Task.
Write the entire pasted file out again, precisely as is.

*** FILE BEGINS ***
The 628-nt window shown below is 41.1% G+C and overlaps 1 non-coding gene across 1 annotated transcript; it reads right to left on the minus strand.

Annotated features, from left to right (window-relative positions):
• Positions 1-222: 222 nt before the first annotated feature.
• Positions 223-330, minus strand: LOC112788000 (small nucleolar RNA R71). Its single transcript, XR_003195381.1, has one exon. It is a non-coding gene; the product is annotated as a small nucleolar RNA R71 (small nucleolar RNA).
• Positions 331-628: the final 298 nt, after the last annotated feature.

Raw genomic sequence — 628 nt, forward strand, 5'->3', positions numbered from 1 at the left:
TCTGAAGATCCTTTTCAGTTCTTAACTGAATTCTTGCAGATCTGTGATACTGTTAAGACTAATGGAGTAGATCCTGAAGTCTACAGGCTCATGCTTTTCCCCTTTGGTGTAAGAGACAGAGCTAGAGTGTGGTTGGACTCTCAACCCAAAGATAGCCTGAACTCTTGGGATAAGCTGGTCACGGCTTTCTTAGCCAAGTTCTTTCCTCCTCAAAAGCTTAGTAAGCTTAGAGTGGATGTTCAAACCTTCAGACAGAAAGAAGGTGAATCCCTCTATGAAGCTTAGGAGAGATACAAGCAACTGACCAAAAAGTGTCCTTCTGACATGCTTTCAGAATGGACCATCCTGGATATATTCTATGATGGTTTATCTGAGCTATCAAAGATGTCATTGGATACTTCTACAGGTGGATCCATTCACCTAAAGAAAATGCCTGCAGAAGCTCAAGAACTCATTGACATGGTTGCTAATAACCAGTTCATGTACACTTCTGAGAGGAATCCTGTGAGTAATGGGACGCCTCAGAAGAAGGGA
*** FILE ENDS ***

The 628-nt window shown below is 41.1% G+C and overlaps 1 non-coding gene across 1 annotated transcript; it reads right to left on the minus strand.

Annotated features, from left to right (window-relative positions):
• Positions 1-222: 222 nt before the first annotated feature.
• Positions 223-330, minus strand: LOC112788000 (small nucleolar RNA R71). Its single transcript, XR_003195381.1, has one exon. It is a non-coding gene; the product is annotated as a small nucleolar RNA R71 (small nucleolar RNA).
• Positions 331-628: the final 298 nt, after the last annotated feature.

Raw genomic sequence — 628 nt, forward strand, 5'->3', positions numbered from 1 at the left:
TCTGAAGATCCTTTTCAGTTCTTAACTGAATTCTTGCAGATCTGTGATACTGTTAAGACTAATGGAGTAGATCCTGAAGTCTACAGGCTCATGCTTTTCCCCTTTGGTGTAAGAGACAGAGCTAGAGTGTGGTTGGACTCTCAACCCAAAGATAGCCTGAACTCTTGGGATAAGCTGGTCACGGCTTTCTTAGCCAAGTTCTTTCCTCCTCAAAAGCTTAGTAAGCTTAGAGTGGATGTTCAAACCTTCAGACAGAAAGAAGGTGAATCCCTCTATGAAGCTTAGGAGAGATACAAGCAACTGACCAAAAAGTGTCCTTCTGACATGCTTTCAGAATGGACCATCCTGGATATATTCTATGATGGTTTATCTGAGCTATCAAAGATGTCATTGGATACTTCTACAGGTGGATCCATTCACCTAAAGAAAATGCCTGCAGAAGCTCAAGAACTCATTGACATGGTTGCTAATAACCAGTTCATGTACACTTCTGAGAGGAATCCTGTGAGTAATGGGACGCCTCAGAAGAAGGGA